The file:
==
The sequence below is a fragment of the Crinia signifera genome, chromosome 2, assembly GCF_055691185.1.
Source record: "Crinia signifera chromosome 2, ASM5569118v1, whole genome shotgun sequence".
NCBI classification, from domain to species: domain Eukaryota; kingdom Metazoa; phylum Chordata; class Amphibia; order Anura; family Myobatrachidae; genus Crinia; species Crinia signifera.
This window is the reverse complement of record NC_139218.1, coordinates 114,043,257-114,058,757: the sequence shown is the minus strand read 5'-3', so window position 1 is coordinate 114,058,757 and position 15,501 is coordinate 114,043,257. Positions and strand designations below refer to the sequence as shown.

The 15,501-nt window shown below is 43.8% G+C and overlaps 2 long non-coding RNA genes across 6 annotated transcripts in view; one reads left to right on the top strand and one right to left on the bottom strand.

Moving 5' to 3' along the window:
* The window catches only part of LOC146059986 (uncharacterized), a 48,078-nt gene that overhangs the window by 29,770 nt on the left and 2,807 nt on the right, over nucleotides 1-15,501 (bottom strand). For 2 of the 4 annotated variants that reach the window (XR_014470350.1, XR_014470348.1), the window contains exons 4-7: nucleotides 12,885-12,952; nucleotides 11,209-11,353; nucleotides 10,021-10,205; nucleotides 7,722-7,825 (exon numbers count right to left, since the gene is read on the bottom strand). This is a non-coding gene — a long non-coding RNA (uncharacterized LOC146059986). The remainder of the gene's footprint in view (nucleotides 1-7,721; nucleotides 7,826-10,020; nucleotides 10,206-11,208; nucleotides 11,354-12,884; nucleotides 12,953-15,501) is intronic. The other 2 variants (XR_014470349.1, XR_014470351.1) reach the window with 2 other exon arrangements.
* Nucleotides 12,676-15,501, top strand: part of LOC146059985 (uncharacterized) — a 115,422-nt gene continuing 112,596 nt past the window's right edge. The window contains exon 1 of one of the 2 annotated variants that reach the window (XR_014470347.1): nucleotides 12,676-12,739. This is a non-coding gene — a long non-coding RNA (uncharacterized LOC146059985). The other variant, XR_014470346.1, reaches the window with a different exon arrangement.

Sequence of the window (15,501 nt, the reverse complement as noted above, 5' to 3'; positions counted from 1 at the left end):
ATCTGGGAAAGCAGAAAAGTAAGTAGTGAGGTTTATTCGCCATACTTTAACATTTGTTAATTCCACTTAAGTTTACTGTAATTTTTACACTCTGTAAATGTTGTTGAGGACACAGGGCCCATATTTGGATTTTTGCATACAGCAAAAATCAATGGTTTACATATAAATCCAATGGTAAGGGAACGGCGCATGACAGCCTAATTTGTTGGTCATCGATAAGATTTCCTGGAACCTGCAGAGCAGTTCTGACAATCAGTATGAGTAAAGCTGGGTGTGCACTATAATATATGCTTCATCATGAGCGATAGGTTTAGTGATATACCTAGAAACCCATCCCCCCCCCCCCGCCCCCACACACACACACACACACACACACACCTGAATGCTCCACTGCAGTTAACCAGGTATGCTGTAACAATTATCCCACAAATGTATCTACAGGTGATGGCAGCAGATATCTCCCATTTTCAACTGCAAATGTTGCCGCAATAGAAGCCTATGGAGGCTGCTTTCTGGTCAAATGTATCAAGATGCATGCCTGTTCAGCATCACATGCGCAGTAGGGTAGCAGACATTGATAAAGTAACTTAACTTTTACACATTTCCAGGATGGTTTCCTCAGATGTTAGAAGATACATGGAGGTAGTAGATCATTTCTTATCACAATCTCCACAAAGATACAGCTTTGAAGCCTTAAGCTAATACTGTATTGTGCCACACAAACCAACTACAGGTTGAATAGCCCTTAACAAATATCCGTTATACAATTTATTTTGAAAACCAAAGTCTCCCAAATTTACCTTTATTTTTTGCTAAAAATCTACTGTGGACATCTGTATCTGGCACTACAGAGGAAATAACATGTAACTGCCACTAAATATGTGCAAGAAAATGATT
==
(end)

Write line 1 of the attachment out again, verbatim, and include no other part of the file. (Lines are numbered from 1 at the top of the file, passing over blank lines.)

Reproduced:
The sequence below is a fragment of the Crinia signifera genome, chromosome 2, assembly GCF_055691185.1.